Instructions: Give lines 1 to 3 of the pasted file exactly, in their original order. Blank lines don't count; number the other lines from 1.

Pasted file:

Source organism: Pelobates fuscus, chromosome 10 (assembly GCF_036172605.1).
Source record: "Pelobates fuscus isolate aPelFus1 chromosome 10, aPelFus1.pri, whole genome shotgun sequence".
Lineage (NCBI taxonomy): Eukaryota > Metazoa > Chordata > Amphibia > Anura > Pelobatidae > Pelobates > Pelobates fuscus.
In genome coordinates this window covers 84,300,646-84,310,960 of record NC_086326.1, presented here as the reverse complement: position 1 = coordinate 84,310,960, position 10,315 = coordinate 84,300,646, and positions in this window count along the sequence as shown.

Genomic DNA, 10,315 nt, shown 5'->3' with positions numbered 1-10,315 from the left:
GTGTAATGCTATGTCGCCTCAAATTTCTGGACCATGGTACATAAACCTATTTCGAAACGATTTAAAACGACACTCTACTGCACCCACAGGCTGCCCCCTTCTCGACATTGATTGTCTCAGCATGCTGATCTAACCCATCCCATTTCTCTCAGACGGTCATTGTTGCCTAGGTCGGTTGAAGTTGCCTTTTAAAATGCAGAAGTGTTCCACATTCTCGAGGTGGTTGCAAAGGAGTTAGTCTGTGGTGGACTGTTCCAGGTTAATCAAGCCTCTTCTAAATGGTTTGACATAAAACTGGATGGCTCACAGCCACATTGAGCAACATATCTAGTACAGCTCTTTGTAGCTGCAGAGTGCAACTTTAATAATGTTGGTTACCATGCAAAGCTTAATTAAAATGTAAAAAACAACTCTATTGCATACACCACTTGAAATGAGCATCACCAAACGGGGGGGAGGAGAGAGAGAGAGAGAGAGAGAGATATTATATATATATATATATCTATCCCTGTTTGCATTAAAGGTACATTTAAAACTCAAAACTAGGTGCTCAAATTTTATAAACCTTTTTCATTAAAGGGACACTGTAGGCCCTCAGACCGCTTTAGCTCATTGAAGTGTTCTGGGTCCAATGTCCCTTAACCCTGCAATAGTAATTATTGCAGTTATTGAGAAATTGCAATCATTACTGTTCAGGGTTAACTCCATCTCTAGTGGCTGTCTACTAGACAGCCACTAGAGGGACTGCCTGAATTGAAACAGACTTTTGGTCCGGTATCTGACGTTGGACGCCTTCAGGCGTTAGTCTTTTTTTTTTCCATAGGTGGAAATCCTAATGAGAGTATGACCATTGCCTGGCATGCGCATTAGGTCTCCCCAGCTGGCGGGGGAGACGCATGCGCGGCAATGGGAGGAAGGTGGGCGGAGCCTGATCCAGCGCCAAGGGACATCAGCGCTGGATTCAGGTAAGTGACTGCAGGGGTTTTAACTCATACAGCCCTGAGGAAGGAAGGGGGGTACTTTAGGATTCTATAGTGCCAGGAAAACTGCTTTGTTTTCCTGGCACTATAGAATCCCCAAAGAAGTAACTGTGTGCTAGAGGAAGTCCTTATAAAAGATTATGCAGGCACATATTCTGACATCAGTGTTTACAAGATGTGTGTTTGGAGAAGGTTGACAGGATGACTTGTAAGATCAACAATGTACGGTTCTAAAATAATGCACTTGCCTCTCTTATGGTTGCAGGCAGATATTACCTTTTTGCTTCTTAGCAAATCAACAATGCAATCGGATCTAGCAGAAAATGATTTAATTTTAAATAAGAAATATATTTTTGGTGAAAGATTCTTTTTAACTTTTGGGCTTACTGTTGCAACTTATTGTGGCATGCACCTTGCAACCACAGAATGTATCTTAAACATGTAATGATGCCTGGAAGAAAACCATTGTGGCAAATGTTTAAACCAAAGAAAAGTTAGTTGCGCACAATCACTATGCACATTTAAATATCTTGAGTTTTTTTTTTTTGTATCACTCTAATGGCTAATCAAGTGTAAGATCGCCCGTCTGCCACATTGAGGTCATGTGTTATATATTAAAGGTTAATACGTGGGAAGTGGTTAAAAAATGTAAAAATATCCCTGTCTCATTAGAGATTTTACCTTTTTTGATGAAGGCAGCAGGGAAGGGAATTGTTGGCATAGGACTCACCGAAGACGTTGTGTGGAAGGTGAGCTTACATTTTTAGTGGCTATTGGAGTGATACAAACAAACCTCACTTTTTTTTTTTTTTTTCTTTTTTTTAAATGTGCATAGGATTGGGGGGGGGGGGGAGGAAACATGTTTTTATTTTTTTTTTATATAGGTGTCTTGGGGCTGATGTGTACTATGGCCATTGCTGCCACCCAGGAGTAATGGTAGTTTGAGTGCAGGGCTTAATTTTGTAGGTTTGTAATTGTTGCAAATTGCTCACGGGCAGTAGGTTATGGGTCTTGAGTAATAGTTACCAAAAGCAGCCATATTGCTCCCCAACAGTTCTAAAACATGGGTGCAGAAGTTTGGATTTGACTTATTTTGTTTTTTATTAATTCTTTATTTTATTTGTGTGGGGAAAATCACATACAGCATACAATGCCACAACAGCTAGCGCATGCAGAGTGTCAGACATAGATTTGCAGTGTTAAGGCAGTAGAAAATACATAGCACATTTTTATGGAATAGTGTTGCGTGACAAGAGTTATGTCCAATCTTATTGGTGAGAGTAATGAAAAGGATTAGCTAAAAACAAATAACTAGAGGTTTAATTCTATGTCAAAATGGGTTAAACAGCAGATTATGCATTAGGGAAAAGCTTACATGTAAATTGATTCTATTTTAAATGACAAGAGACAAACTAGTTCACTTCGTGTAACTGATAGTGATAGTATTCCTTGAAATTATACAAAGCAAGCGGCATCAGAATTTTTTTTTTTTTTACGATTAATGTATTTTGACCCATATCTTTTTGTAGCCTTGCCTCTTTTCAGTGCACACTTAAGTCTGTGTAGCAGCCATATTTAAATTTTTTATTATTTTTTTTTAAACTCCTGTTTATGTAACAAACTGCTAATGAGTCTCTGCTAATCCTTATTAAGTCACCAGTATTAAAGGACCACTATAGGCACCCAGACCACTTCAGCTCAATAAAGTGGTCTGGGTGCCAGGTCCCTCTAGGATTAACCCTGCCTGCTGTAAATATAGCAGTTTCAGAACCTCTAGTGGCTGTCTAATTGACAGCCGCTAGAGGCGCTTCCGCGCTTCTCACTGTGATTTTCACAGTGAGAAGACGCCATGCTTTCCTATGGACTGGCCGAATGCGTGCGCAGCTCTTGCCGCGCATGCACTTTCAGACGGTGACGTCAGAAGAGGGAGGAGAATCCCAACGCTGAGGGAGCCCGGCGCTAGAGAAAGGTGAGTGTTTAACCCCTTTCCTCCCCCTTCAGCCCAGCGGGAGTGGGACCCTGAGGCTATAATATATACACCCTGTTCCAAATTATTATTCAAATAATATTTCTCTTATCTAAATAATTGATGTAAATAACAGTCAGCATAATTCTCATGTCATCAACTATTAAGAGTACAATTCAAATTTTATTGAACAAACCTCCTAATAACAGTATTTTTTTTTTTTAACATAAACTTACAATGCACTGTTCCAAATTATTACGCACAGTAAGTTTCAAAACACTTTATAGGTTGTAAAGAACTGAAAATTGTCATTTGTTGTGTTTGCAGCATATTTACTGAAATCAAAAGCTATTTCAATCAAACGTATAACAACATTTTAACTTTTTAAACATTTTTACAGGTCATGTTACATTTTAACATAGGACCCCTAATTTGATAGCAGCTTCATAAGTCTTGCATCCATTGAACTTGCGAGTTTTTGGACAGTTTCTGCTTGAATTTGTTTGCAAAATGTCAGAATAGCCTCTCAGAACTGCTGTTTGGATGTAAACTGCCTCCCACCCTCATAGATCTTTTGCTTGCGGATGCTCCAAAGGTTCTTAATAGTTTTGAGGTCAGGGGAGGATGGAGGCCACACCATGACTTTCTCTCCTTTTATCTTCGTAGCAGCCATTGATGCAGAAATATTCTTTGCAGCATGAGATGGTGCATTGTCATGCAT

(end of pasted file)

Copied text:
Source organism: Pelobates fuscus, chromosome 10 (assembly GCF_036172605.1).
Source record: "Pelobates fuscus isolate aPelFus1 chromosome 10, aPelFus1.pri, whole genome shotgun sequence".
Lineage (NCBI taxonomy): Eukaryota > Metazoa > Chordata > Amphibia > Anura > Pelobatidae > Pelobates > Pelobates fuscus.